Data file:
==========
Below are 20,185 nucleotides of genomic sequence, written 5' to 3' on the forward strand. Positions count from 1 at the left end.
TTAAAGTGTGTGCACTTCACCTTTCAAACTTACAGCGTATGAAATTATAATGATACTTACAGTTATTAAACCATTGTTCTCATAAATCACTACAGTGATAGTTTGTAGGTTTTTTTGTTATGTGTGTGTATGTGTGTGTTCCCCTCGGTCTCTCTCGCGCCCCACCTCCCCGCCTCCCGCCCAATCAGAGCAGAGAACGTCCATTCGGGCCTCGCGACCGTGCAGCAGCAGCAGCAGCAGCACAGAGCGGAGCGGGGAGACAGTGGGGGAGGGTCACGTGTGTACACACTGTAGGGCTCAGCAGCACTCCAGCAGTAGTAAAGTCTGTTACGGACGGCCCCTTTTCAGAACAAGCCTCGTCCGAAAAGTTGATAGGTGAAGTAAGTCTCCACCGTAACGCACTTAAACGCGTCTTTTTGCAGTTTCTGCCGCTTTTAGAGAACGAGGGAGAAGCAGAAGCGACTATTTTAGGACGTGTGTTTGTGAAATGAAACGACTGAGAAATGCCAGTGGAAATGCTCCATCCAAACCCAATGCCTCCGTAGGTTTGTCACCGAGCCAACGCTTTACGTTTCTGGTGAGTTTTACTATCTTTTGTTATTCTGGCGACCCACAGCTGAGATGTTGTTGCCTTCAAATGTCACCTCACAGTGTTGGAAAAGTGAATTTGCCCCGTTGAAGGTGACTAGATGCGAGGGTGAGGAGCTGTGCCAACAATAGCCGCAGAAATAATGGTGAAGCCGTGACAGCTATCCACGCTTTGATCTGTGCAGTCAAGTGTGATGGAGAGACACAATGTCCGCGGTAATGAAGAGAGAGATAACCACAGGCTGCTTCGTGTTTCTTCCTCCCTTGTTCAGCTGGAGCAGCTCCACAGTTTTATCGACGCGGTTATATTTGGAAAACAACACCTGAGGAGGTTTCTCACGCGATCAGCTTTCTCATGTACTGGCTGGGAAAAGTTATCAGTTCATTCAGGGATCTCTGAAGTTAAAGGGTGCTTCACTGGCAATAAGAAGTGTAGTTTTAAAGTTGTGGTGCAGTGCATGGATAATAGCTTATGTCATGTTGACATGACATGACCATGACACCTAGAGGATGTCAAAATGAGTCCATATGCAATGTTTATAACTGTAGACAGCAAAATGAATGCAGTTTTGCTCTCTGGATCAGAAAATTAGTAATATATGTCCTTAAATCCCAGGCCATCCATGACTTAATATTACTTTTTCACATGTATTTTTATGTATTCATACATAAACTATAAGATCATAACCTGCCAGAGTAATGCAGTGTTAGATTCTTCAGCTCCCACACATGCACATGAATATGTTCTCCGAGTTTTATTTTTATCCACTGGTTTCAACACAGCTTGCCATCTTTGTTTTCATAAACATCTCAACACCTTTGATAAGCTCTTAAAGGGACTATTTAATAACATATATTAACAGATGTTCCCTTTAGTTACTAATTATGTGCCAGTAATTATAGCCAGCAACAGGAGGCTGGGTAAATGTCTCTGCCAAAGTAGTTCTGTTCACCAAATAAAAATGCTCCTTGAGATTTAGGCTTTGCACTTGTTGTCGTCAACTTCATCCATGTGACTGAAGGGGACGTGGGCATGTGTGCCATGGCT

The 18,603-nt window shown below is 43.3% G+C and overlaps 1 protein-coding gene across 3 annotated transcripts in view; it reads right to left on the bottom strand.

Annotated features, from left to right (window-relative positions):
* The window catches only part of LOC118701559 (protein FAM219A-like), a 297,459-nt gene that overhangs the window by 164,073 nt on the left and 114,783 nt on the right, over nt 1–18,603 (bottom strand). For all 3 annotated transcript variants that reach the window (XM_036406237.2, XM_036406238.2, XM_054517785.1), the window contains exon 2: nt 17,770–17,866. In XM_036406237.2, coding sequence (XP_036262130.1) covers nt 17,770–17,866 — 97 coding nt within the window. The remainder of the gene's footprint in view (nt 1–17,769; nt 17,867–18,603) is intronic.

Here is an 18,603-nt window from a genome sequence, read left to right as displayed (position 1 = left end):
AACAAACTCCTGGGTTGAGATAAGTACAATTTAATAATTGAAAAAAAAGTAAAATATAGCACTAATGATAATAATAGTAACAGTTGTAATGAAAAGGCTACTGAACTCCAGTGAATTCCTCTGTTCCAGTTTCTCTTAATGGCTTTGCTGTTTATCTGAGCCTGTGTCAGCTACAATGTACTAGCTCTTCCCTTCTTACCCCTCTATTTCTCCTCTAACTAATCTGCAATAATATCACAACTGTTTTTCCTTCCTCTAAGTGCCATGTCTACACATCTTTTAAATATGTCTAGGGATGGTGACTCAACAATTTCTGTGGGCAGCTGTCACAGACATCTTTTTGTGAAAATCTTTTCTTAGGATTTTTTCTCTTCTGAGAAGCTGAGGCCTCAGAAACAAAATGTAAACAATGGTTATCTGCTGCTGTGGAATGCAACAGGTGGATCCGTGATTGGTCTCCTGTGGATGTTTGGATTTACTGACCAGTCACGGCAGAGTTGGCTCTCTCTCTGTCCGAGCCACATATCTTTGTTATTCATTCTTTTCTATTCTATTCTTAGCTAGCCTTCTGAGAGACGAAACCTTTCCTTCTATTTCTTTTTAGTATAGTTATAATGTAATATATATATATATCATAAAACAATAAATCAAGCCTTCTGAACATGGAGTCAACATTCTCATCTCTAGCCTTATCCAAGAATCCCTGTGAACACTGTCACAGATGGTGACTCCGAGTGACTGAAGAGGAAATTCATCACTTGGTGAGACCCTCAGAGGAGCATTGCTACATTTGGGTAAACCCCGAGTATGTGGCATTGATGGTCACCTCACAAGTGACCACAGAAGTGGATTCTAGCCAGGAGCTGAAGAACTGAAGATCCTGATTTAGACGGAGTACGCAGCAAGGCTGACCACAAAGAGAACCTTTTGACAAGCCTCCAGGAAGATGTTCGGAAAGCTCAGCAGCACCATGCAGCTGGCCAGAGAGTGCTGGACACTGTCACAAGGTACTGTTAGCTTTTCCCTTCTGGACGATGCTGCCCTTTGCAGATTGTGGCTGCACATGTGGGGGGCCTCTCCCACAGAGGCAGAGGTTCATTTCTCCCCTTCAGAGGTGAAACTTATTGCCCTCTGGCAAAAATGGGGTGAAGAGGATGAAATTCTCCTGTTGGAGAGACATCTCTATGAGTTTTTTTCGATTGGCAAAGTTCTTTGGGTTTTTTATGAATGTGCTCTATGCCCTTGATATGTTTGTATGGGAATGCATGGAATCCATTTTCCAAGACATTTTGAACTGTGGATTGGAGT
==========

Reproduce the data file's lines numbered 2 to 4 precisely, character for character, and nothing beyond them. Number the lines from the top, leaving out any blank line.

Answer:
TTAAAGTGTGTGCACTTCACCTTTCAAACTTACAGCGTATGAAATTATAATGATACTTACAGTTATTAAACCATTGTTCTCATAAATCACTACAGTGATAGTTTGTAGGTTTTTTTGTTATGTGTGTGTATGTGTGTGTTCCCCTCGGTCTCTCTCGCGCCCCACCTCCCCGCCTCCCGCCCAATCAGAGCAGAGAACGTCCATTCGGGCCTCGCGACCGTGCAGCAGCAGCAGCAGCAGCACAGAGCGGAGCGGGGAGACAGTGGGGGAGGGTCACGTGTGTACACACTGTAGGGCTCAGCAGCACTCCAGCAGTAGTAAAGTCTGTTACGGACGGCCCCTTTTCAGAACAAGCCTCGTCCGAAAAGTTGATAGGTGAAGTAAGTCTCCACCGTAACGCACTTAAACGCGTCTTTTTGCAGTTTCTGCCGCTTTTAGAGAACGAGGGAGAAGCAGAAGCGACTATTTTAGGACGTGTGTTTGTGAAATGAAACGACTGAGAAATGCCAGTGGAAATGCTCCATCCAAACCCAATGCCTCCGTAGGTTTGTCACCGAGCCAACGCTTTACGTTTCTGGTGAGTTTTACTATCTTTTGTTATTCTGGCGACCCACAGCTGAGATGTTGTTGCCTTCAAATGTCACCTCACAGTGTTGGAAAAGTGAATTTGCCCCGTTGAAGGTGACTAGATGCGAGGGTGAGGAGCTGTGCCAACAATAGCCGCAGAAATAATGGTGAAGCCGTGACAGCTATCCACGCTTTGATCTGTGCAGTCAAGTGTGATGGAGAGACACAATGTCCGCGGTAATGAAGAGAGAGATAACCACAGGCTGCTTCGTGTTTCTTCCTCCCTTGTTCAGCTGGAGCAGCTCCACAGTTTTATCGACGCGGTTATATTTGGAAAACAACACCTGAGGAGGTTTCTCACGCGATCAGCTTTCTCATGTACTGGCTGGGAAAAGTTATCAGTTCATTCAGGGATCTCTGAAGTTAAAGGGTGCTTCACTGGCAATAAGAAGTGTAGTTTTAAAGTTGTGGTGCAGTGCATGGATAATAGCTTATGTCATGTTGACATGACATGACCATGACACCTAGAGGATGTCAAAATGAGTCCATATGCAATGTTTATAACTGTAGACAGCAAAATGAATGCAGTTTTGCTCTCTGGATCAGAAAATTAGTAATATATGTCCTTAAATCCCAGGCCATCCATGACTTAATATTACTTTTTCACATGTATTTTTATGTATTCATACATAAACTATAAGATCATAACCTGCCAGAGTAATGCAGTGTTAGATTCTTCAGCTCCCACACATGCACATGAATATGTTCTCCGAGTTTTATTTTTATCCACTGGTTTCAACACAGCTTGCCATCTTTGTTTTCATAAACATCTCAACACCTTTGATAAGCTCTTAAAGGGACTATTTAATAACATATATTAACAGATGTTCCCTTTAGTTACTAATTATGTGCCAGTAATTATAGCCAGCAACAGGAGGCTGGGTAAATGTCTCTGCCAAAGTAGTTCTGTTCACCAAATAAAAATGCTCCTTGAGATTTAGGCTTTGCACTTGTTGTCGTCAACTTCATCCATGTGACTGAAGGGGACGTGGGCATGTGTGCCATGGCT

The 18,603-nt window shown below is 43.3% G+C and overlaps 1 protein-coding gene across 3 annotated transcripts in view; it reads right to left on the bottom strand.

Annotated features, from left to right (window-relative positions):